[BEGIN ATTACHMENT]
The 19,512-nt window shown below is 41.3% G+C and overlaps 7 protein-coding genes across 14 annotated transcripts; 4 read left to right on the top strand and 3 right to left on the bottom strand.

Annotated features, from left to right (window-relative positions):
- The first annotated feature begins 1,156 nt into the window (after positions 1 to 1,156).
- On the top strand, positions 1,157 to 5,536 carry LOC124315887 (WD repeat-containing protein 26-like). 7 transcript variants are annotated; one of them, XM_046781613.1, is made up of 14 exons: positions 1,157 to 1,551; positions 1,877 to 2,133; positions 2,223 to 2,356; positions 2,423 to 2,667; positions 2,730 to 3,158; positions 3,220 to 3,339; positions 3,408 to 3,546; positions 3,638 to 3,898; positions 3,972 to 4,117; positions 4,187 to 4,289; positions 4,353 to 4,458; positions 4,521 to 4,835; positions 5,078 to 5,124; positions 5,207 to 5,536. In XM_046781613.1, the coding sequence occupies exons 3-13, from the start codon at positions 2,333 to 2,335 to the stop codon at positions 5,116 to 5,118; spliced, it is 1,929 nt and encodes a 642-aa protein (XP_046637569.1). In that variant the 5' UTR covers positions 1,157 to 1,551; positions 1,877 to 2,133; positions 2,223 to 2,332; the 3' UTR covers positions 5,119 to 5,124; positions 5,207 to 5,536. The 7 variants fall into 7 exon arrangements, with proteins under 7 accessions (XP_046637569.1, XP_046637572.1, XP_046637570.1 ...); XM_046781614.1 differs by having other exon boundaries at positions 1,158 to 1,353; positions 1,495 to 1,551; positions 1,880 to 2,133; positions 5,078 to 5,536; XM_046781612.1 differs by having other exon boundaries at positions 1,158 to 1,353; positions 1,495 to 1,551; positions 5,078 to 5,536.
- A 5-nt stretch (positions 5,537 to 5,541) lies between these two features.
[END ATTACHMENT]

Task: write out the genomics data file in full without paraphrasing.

The 19,512-nt window shown below is 41.3% G+C and overlaps 7 protein-coding genes across 14 annotated transcripts; 4 read left to right on the top strand and 3 right to left on the bottom strand.

Annotated features, from left to right (window-relative positions):
- The first annotated feature begins 1,156 nt into the window (after positions 1 to 1,156).
- On the top strand, positions 1,157 to 5,536 carry LOC124315887 (WD repeat-containing protein 26-like). 7 transcript variants are annotated; one of them, XM_046781613.1, is made up of 14 exons: positions 1,157 to 1,551; positions 1,877 to 2,133; positions 2,223 to 2,356; positions 2,423 to 2,667; positions 2,730 to 3,158; positions 3,220 to 3,339; positions 3,408 to 3,546; positions 3,638 to 3,898; positions 3,972 to 4,117; positions 4,187 to 4,289; positions 4,353 to 4,458; positions 4,521 to 4,835; positions 5,078 to 5,124; positions 5,207 to 5,536. In XM_046781613.1, the coding sequence occupies exons 3-13, from the start codon at positions 2,333 to 2,335 to the stop codon at positions 5,116 to 5,118; spliced, it is 1,929 nt and encodes a 642-aa protein (XP_046637569.1). In that variant the 5' UTR covers positions 1,157 to 1,551; positions 1,877 to 2,133; positions 2,223 to 2,332; the 3' UTR covers positions 5,119 to 5,124; positions 5,207 to 5,536. The 7 variants fall into 7 exon arrangements, with proteins under 7 accessions (XP_046637569.1, XP_046637572.1, XP_046637570.1 ...); XM_046781614.1 differs by having other exon boundaries at positions 1,158 to 1,353; positions 1,495 to 1,551; positions 1,880 to 2,133; positions 5,078 to 5,536; XM_046781612.1 differs by having other exon boundaries at positions 1,158 to 1,353; positions 1,495 to 1,551; positions 5,078 to 5,536.
- A 5-nt stretch (positions 5,537 to 5,541) lies between these two features.